Vermont’s emergency rooms are being overwhelmed by COVID patients who are displaying little to not symptoms, according to a report from WCAX. One hospital affected is the Rutland Regional Medical Center (RRMC), which has been overwhelmed with asymptomatic patients. The Vermont Hospital Association says it’s hearing similar stories from other parts of the state.
RRMC medical director Dr. Rick Hildebrant said patients have been testing positive with rapid tests then flocking to the emergency room in search of PCR tests.
Hildebrant says those who are asymptomatic and receive a positive antigen test should not go to a hospital and should reach out to their primary care provider instead. He urged Vermonters to only go to an emergency room if their symptoms are severe. “It’s not so much the beds that are the precious resource, it’s the staff at this time. So we have to have some of our clinical staff providing care to those people and they can’t provide care to the folks in the ER,” Hildebrant explained.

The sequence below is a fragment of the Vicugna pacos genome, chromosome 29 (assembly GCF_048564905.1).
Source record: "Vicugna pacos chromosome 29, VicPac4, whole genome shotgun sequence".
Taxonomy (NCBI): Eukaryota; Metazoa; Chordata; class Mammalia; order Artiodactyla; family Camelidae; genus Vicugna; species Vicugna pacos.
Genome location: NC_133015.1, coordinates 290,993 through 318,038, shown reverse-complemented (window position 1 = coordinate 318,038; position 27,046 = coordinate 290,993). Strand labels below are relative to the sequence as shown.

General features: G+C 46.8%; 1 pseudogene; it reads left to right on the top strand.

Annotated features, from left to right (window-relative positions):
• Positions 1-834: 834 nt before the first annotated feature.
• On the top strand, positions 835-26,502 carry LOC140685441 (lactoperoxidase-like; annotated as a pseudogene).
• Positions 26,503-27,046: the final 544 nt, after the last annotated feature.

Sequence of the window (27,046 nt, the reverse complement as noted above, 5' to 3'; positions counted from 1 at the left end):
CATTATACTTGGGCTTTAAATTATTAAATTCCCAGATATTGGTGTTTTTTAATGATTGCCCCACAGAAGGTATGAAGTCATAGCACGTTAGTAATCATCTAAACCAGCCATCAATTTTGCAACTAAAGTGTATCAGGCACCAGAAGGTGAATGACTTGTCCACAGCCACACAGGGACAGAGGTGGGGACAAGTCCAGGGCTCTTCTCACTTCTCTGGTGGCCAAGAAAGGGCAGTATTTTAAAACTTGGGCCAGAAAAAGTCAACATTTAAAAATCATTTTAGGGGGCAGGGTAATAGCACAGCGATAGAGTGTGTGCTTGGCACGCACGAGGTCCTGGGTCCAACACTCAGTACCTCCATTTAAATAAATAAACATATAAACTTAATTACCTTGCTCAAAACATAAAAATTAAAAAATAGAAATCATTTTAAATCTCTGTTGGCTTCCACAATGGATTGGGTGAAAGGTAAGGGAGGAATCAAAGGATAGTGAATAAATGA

Vermont has been witnessing a large spike in COVID cases despite having the nation’s highest vaccination rate by population percentage. According to data from the Mayo Clinic, 76.8% of Vermonters are classified as “fully vaccinated”, meaning they have received at least two doses of an mRNA two-dose vaccine.
Since Thanksgiving, however, cases have been spiking in the state, reaching a peak of 694 new cases on December 5. Though case rates have declined since that date, they have remained higher than what they were in October.
Experts believe the current surge in ER visits stems from Omicron variant fears. Despite wide reports of increased transmissibility, milder symptoms have also been recorded in regards to Omicron when compared with past variants.
Massachusetts researchers recently found that the Omicron variant has several genetic similarities to the virus responsible for the common cold.